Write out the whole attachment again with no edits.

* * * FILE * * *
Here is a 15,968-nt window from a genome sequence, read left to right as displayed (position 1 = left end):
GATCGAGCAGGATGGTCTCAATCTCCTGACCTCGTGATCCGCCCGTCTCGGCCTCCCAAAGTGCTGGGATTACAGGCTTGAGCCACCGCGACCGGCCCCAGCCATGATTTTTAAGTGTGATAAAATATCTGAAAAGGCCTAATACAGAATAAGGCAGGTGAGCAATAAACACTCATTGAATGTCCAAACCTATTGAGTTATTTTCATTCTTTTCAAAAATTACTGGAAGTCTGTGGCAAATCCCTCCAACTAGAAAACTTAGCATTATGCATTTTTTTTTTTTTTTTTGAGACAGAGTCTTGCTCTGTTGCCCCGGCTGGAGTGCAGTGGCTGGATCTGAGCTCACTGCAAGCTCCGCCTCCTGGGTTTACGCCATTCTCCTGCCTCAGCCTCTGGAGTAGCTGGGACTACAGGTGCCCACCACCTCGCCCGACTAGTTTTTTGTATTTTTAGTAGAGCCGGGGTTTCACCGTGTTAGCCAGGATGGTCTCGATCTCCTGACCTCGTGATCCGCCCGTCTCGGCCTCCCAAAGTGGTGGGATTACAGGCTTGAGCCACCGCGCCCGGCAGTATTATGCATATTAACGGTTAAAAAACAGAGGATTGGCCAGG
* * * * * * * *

Here is a 15,968-nt window from a genome sequence, read left to right as displayed (position 1 = left end):
GATCGAGCAGGATGGTCTCAATCTCCTGACCTCGTGATCCGCCCGTCTCGGCCTCCCAAAGTGCTGGGATTACAGGCTTGAGCCACCGCGACCGGCCCCAGCCATGATTTTTAAGTGTGATAAAATATCTGAAAAGGCCTAATACAGAATAAGGCAGGTGAGCAATAAACACTCATTGAATGTCCAAACCTATTGAGTTATTTTCATTCTTTTCAAAAATTACTGGAAGTCTGTGGCAAATCCCTCCAACTAGAAAACTTAGCATTATGCATTTTTTTTTTTTTTTTTGAGACAGAGTCTTGCTCTGTTGCCCCGGCTGGAGTGCAGTGGCTGGATCTGAGCTCACTGCAAGCTCCGCCTCCTGGGTTTACGCCATTCTCCTGCCTCAGCCTCTGGAGTAGCTGGGACTACAGGTGCCCACCACCTCGCCCGACTAGTTTTTTGTATTTTTAGTAGAGCCGGGGTTTCACCGTGTTAGCCAGGATGGTCTCGATCTCCTGACCTCGTGATCCGCCCGTCTCGGCCTCCCAAAGTGGTGGGATTACAGGCTTGAGCCACCGCGCCCGGCAGTATTATGCATATTAACGGTTAAAAAACAGAGGATTGGCCAGG